Published: Feb. 18, 2022

Matthew ClarkeMatthew Clarke
PhD Candidate, Department of Aeronautics and Astronautics, Stanford University
Friday, Feb. 25 | 12:00 P.M. | AERO 114

Abstract: Approaches to eVTOL aircraft design have been widely haphazard due to no established framework for assessing the performance of non-conventional configurations. Oftentimes, designers rely on simple first-order approximations and correlative methods based on historical data to infer performance. These, however, fail to capture some of the nuances encountered during preliminary fight testing. In my talk, I discuss both the necessity and methodology of incorporating medium-fidelity analytical techniques into the conceptual design stage of eVTOL aircraft for regional and urban air mobility.

In the first half of this presentation, I examine the applicability of a frequency-domain approach for capturing vehicle acoustic footprint and assessing the impact of rotor optimization on overall radiated noise and performance.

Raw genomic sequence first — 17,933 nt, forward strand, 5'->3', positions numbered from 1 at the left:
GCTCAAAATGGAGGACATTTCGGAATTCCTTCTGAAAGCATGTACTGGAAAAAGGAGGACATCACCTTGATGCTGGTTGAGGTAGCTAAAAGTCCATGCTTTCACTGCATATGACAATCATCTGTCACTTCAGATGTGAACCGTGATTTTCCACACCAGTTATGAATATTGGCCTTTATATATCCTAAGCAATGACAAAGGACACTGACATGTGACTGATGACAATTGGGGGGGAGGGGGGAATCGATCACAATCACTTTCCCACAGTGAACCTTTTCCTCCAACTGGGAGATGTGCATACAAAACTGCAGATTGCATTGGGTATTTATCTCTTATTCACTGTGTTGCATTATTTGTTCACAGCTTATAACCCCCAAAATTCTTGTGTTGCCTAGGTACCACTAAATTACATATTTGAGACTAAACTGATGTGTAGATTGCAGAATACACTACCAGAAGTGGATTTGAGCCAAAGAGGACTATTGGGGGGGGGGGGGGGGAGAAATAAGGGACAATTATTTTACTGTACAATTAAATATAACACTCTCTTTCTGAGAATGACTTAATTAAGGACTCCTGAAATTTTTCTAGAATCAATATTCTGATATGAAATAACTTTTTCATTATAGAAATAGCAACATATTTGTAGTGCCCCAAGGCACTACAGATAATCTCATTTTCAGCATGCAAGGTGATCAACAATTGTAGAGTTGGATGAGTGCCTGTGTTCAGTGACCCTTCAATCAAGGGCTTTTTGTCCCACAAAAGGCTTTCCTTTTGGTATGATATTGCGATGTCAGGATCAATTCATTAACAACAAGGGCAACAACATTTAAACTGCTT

In the latter half of this talk, I introduce the idea of integrating battery lifetime modeling into the assessment of all-electric aircraft meant to service commuter routes, both within polycentric metropolitan regions and between residential and commercial spaces. Collectively, such detailed approaches to acoustic and electric architecture modeling can equip air transportation network modelers with information critical to improving strategies for optimizing vehicle utility and maximizing revenue from such a service.

Bio: Matthew Clarke is a Ph.D. Candidate in the Department of Aeronautics and Astronautics (AA) at Stanford University. He is a Tau Beta Pi Fellow and holds an M.S. in AA from Stanford and B.S. in Mechanical Engineering from Howard University. His research focuses on aircraft design, aerodynamics and aeroacoustics, with an emphasis on the analysis and optimization of vehicles for regional and urban air mobility. His work also encompasses system modeling of novel battery technology for electric propulsion applications and the assessment of vehicle noise on transportation network planning.

He also directs research efforts in the Stanford University Aerospace Vehicle Environment (SUAVE) group within the Aerospace Design Lab directed by Juan Alonso, Ph.D. In this capacity, he coordinates the development of the open-source tool for designing, analyzing and optimizing conventional passenger, drone, supersonic and eVTOL aircraft.


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